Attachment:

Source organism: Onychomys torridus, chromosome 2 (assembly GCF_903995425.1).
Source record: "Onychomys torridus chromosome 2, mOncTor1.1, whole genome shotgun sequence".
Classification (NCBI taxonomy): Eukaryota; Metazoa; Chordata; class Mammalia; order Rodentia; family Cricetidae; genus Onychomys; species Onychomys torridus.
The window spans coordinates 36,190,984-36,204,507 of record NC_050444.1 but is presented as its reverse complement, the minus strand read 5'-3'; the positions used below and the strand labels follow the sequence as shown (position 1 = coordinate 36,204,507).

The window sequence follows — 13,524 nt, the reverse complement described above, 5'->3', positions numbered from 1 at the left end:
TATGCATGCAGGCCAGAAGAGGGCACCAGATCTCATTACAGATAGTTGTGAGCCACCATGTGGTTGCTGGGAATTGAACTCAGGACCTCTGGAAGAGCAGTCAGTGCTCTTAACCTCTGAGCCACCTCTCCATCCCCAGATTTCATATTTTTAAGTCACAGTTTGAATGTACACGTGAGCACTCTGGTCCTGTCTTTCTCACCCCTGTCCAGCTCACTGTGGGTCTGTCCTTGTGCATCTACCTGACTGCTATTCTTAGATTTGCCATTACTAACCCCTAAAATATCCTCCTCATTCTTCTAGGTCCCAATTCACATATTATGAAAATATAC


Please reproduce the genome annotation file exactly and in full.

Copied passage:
Source organism: Onychomys torridus, chromosome 2 (assembly GCF_903995425.1).
Source record: "Onychomys torridus chromosome 2, mOncTor1.1, whole genome shotgun sequence".
Classification (NCBI taxonomy): Eukaryota; Metazoa; Chordata; class Mammalia; order Rodentia; family Cricetidae; genus Onychomys; species Onychomys torridus.
The window spans coordinates 36,190,984-36,204,507 of record NC_050444.1 but is presented as its reverse complement, the minus strand read 5'-3'; the positions used below and the strand labels follow the sequence as shown (position 1 = coordinate 36,204,507).

The window sequence follows — 13,524 nt, the reverse complement described above, 5'->3', positions numbered from 1 at the left end:
TATGCATGCAGGCCAGAAGAGGGCACCAGATCTCATTACAGATAGTTGTGAGCCACCATGTGGTTGCTGGGAATTGAACTCAGGACCTCTGGAAGAGCAGTCAGTGCTCTTAACCTCTGAGCCACCTCTCCATCCCCAGATTTCATATTTTTAAGTCACAGTTTGAATGTACACGTGAGCACTCTGGTCCTGTCTTTCTCACCCCTGTCCAGCTCACTGTGGGTCTGTCCTTGTGCATCTACCTGACTGCTATTCTTAGATTTGCCATTACTAACCCCTAAAATATCCTCCTCATTCTTCTAGGTCCCAATTCACATATTATGAAAATATAC